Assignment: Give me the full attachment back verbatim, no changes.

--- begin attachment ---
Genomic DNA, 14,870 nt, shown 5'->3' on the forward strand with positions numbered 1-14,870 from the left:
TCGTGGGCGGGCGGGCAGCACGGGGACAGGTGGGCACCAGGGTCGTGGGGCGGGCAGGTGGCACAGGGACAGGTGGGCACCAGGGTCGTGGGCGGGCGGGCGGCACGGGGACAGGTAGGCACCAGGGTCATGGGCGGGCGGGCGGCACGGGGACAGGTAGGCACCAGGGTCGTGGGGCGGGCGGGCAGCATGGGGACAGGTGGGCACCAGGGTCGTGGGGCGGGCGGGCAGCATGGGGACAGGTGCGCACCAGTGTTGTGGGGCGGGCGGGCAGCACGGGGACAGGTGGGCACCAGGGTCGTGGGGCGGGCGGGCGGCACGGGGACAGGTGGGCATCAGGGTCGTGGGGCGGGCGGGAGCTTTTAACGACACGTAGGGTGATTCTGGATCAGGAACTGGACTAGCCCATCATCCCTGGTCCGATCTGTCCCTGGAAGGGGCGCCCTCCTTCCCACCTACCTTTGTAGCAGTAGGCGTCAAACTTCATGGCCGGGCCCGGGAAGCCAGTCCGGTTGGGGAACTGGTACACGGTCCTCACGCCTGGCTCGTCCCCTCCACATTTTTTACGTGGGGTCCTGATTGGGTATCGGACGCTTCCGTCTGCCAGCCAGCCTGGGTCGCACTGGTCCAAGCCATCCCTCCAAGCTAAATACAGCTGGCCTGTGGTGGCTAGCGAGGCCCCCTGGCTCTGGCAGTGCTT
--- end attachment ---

Genomic DNA, 14,870 nt, shown 5'->3' on the forward strand with positions numbered 1-14,870 from the left:
TCGTGGGCGGGCGGGCAGCACGGGGACAGGTGGGCACCAGGGTCGTGGGGCGGGCAGGTGGCACAGGGACAGGTGGGCACCAGGGTCGTGGGCGGGCGGGCGGCACGGGGACAGGTAGGCACCAGGGTCATGGGCGGGCGGGCGGCACGGGGACAGGTAGGCACCAGGGTCGTGGGGCGGGCGGGCAGCATGGGGACAGGTGGGCACCAGGGTCGTGGGGCGGGCGGGCAGCATGGGGACAGGTGCGCACCAGTGTTGTGGGGCGGGCGGGCAGCACGGGGACAGGTGGGCACCAGGGTCGTGGGGCGGGCGGGCGGCACGGGGACAGGTGGGCATCAGGGTCGTGGGGCGGGCGGGAGCTTTTAACGACACGTAGGGTGATTCTGGATCAGGAACTGGACTAGCCCATCATCCCTGGTCCGATCTGTCCCTGGAAGGGGCGCCCTCCTTCCCACCTACCTTTGTAGCAGTAGGCGTCAAACTTCATGGCCGGGCCCGGGAAGCCAGTCCGGTTGGGGAACTGGTACACGGTCCTCACGCCTGGCTCGTCCCCTCCACATTTTTTACGTGGGGTCCTGATTGGGTATCGGACGCTTCCGTCTGCCAGCCAGCCTGGGTCGCACTGGTCCAAGCCATCCCTCCAAGCTAAATACAGCTGGCCTGTGGTGGCTAGCGAGGCCCCCTGGCTCTGGCAGTGCTT